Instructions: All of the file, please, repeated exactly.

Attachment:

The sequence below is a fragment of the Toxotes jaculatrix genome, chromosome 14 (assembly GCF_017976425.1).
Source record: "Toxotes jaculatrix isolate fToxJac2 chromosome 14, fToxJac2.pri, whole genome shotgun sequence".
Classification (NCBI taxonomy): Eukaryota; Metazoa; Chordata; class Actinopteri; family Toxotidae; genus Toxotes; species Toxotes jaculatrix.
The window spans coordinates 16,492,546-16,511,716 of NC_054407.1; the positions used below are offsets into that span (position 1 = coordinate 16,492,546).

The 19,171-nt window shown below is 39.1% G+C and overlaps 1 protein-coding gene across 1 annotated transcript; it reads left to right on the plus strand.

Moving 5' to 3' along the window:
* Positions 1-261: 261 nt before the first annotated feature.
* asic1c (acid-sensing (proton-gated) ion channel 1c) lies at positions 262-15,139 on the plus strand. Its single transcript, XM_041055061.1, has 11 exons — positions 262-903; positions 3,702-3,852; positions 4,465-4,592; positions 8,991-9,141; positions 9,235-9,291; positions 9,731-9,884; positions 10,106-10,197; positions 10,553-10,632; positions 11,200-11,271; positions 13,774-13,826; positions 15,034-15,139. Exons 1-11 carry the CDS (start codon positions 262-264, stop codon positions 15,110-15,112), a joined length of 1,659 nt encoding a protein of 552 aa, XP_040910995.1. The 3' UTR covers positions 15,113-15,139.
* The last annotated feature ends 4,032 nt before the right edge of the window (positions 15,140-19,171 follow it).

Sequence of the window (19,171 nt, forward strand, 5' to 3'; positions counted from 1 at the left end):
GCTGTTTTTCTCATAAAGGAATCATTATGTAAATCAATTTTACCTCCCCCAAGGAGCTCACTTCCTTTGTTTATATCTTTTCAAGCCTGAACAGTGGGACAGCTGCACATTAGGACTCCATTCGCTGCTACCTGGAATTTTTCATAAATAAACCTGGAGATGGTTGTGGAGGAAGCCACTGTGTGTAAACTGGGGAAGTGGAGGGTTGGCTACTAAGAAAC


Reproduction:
The sequence below is a fragment of the Toxotes jaculatrix genome, chromosome 14 (assembly GCF_017976425.1).
Source record: "Toxotes jaculatrix isolate fToxJac2 chromosome 14, fToxJac2.pri, whole genome shotgun sequence".
Classification (NCBI taxonomy): Eukaryota; Metazoa; Chordata; class Actinopteri; family Toxotidae; genus Toxotes; species Toxotes jaculatrix.
The window spans coordinates 16,492,546-16,511,716 of NC_054407.1; the positions used below are offsets into that span (position 1 = coordinate 16,492,546).

The 19,171-nt window shown below is 39.1% G+C and overlaps 1 protein-coding gene across 1 annotated transcript; it reads left to right on the plus strand.

Moving 5' to 3' along the window:
* Positions 1-261: 261 nt before the first annotated feature.
* asic1c (acid-sensing (proton-gated) ion channel 1c) lies at positions 262-15,139 on the plus strand. Its single transcript, XM_041055061.1, has 11 exons — positions 262-903; positions 3,702-3,852; positions 4,465-4,592; positions 8,991-9,141; positions 9,235-9,291; positions 9,731-9,884; positions 10,106-10,197; positions 10,553-10,632; positions 11,200-11,271; positions 13,774-13,826; positions 15,034-15,139. Exons 1-11 carry the CDS (start codon positions 262-264, stop codon positions 15,110-15,112), a joined length of 1,659 nt encoding a protein of 552 aa, XP_040910995.1. The 3' UTR covers positions 15,113-15,139.
* The last annotated feature ends 4,032 nt before the right edge of the window (positions 15,140-19,171 follow it).

Sequence of the window (19,171 nt, forward strand, 5' to 3'; positions counted from 1 at the left end):
GCTGTTTTTCTCATAAAGGAATCATTATGTAAATCAATTTTACCTCCCCCAAGGAGCTCACTTCCTTTGTTTATATCTTTTCAAGCCTGAACAGTGGGACAGCTGCACATTAGGACTCCATTCGCTGCTACCTGGAATTTTTCATAAATAAACCTGGAGATGGTTGTGGAGGAAGCCACTGTGTGTAAACTGGGGAAGTGGAGGGTTGGCTACTAAGAAAC